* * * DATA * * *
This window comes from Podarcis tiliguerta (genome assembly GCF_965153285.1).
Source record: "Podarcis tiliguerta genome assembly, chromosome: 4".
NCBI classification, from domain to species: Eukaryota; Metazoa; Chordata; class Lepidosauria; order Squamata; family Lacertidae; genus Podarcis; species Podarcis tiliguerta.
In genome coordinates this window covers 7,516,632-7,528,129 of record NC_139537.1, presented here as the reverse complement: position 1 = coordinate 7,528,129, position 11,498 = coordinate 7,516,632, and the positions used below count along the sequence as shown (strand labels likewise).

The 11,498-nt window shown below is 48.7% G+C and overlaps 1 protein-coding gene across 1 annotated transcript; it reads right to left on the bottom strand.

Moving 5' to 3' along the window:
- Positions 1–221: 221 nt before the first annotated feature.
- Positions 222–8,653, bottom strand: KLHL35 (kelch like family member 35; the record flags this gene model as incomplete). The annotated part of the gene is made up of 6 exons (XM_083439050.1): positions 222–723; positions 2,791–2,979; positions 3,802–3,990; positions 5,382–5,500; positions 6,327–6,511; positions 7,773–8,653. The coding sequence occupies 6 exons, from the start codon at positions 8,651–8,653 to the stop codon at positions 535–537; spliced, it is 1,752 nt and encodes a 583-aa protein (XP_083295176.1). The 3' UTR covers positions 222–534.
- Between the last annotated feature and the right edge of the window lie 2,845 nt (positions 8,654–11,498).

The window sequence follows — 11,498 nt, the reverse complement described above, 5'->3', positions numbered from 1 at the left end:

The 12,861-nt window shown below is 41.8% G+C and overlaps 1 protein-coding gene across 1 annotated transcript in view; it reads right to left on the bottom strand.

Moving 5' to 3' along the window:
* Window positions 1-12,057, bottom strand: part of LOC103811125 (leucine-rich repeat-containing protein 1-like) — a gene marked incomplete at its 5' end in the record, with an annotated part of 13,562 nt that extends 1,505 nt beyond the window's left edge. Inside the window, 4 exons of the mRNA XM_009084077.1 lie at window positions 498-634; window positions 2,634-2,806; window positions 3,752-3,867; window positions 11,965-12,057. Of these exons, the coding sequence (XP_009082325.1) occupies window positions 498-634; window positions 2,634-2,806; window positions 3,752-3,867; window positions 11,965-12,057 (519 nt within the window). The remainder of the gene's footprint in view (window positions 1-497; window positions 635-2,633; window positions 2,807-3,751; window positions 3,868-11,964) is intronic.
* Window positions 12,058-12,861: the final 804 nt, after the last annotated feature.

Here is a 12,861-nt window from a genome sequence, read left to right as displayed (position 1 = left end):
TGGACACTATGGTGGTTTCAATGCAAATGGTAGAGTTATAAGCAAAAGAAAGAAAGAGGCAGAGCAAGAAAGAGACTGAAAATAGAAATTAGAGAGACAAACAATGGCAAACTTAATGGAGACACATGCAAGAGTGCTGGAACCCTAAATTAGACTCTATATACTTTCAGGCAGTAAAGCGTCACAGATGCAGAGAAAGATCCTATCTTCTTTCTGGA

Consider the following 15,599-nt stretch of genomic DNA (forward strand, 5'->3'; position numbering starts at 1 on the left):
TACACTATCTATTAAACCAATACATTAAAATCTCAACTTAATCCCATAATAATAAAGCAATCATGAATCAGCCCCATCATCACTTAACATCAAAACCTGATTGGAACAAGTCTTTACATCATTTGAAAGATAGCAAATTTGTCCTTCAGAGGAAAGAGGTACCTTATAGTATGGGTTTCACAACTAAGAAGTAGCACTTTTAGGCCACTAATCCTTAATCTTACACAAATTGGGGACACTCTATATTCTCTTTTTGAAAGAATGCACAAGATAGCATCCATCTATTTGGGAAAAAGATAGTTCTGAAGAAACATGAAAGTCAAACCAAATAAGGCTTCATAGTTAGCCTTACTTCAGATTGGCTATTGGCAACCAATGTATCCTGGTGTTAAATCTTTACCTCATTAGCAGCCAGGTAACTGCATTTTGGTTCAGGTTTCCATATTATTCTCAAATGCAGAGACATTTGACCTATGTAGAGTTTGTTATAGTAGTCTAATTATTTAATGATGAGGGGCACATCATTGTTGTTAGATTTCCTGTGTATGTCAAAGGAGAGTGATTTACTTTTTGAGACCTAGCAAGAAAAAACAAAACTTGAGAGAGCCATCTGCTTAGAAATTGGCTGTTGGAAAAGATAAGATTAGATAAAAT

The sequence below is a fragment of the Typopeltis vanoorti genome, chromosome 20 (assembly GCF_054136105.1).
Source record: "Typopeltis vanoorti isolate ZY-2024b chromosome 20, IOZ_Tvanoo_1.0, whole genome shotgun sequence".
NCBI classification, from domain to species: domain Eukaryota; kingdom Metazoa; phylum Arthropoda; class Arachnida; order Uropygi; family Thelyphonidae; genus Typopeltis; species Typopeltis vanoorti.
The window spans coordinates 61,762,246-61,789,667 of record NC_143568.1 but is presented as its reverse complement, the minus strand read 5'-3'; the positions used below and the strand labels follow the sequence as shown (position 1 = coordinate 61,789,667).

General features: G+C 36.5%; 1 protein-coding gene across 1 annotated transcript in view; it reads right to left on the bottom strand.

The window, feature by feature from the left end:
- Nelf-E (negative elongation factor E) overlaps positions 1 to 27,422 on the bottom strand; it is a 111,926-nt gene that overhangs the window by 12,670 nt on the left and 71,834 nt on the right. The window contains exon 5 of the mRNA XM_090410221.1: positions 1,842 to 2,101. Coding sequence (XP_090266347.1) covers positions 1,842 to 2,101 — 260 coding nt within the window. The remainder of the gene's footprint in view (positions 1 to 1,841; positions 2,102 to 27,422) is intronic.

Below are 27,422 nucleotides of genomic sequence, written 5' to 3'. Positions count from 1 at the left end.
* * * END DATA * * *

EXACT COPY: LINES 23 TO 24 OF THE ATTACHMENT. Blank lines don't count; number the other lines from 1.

General features: G+C 36.5%; 1 protein-coding gene across 1 annotated transcript in view; it reads right to left on the bottom strand.

The window, feature by feature from the left end: